There are times when a film comes along, and I’m utterly baffled by it. I can be baffled by the fact that someone greenlit such a film, or baffled it took so long to do that, because the result was so great. Then there are films that generally leave me in a haze of uncertainty, not knowing whether I thought it was good or not, simply occupying the ever-infuriating ‘could be better, could be worse’ space.
At the risk of decapitating someone with the cards I have now thrown firmly onto the table; let me back up a bit.
Honey Boy is a film that comes to us from Shia Leboeuf, you remember that guy who turned up at Cannes with a paper bag on his head, probably to save himself watching any of the dross that occupies festivals, and who I really enjoyed in last year’s The Peanut Butter Falcon. It is perhaps the most public therapy session the world has ever known; basing itself of Shia’s life and relationship with his father.
While it also deals with issues of addiction and child fame, the relationship with his father is at the root of the entire film, used as a device to rationalise his future misgivings, not something new, but certainly something worth exploring.
The biggest problem I have with the film is one I mentioned earlier: it is practically a public therapy session for Shia to work on his daddy issues, and fair enough if that were to make for an interesting narrative, and this may seem harsh, but it feels like a film that Shia made not for an audience, but for himself, and as a result, it feels self-absorbed and a little pretentious.
I’m really glad for the guy that he’s worked on his issues, it’s fantastic that he’s in a much better place now, but I just don’t think it made for a satisfying film. Sure, it looks nice, and is very well acted, but if anything that just makes it worse; showing us the potential it had if it weren’t being dragged down by a writer with issues to deal with.
The feel of it just being Shia’s therapy session is driven home somewhat forcefully by the actor playing his own father (in a way, the characters have different names, but it is a version of his father) maybe he wanted to work out his anger on his father, but it does make for a very uncomfortable tone. It’s like watching a homeless man yell incoherently on the street; you feel sorry for him and you want to help him, but he’s also very annoying and intimidating and you’re just trying to go about your life.
Maybe I’m being too harsh on Honey Boy because I feel it’s a missed opportunity. As I say, it had all the tools in the world to be outstanding, the acting and cinematography are fantastic, Shia himself gives a phenomenal performance, but I just think it’s let down by its screenplay and general mixed tone.
The plot will feel like it’s going somewhere and then suddenly swerve into a non-sequitur fantasy or dream section which fits about as well as a black-and-white minstrel show in Uganda; generally giving the film a feel of a writer who’s never written anything, but wants to get all of his ideas into his script, without grasping the nuances that comes with forming a cinematic structure.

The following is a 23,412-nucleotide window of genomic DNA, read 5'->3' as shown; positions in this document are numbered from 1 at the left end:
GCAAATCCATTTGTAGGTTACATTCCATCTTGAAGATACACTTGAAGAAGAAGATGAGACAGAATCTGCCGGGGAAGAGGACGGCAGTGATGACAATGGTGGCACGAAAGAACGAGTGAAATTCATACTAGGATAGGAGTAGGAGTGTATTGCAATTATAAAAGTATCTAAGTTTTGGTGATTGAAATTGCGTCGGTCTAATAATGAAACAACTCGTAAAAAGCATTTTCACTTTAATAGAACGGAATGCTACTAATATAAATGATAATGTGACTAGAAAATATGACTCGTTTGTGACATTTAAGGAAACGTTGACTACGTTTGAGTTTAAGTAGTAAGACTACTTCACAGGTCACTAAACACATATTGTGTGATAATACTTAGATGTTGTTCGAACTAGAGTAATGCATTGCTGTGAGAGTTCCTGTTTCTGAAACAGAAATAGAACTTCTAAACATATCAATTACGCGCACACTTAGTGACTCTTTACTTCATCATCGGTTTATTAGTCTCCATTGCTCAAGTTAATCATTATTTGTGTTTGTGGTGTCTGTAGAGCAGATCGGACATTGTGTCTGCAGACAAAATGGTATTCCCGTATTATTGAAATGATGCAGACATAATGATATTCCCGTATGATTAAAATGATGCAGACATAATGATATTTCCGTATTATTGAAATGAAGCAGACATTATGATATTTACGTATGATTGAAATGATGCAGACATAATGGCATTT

Maybe I’m wrong in my assumption that Mr LaBeouf hasn’t written a script before and to tell you the truth, the film would work perfectly well with just the timeline hopping plot, switching between adult Otis (Shia, in all but name) and child Otis, but in the middle we have strange snatches of dream and fantasy that go nowhere and add nothing. I understand it’s a personal tale for the writer, but it could have really done with a more experienced head to help guide him through the scripting process.
Hidden behind these gripes though, there are signs of promise, as I say Shia himself gives a great performance, maybe even overshadowed by the actor playing him-but-not-really Noah Jupe, and given my propensity for wanting to shove forks in my eyes rather than watch some children try and act, please understand how good he must be for me to mention him; he’s fantastic in this film, overshadowing most if not all the adult actors in the film, but then again I also liked him in Le Mans ’66 last year, so obviously he has something going for him.
The direction and cinematography also warrant a mention here; as there is some lovely work done with framing and colour grading, as well as assembling the film, which as I say has a messy script, into something that looks great, for which I applaud the director (Alma Har’el). With a polished script, she might have helmed one of the films of the year, but as it stands her top notch direction only serves to make a self-indulgent film feel pretentious.
As I said at the start of the review; I don’t really know what to feel about Honey Boy you might have read the previous paragraphs and think I hated it, and I didn’t, I was engaged in the narrative, when it wasn’t going off the rails, and I really enjoyed the performances. But I didn’t enjoy it either, I think it lacked the cutting-edge of storytelling that might have tipped it over into greatness. Truthfully, this kind of film is my least favourite to review as it’s the equivalent of waving my hand in the air going ‘meh’ at you, while trying to think of ways to keep you interested in reading on.
I’m glad LaBeouf is in a better place, and I think he’s a great actor, his first film as a writer leaves me feeling somewhat flat though. By no means bad, but could have done with a co-writer.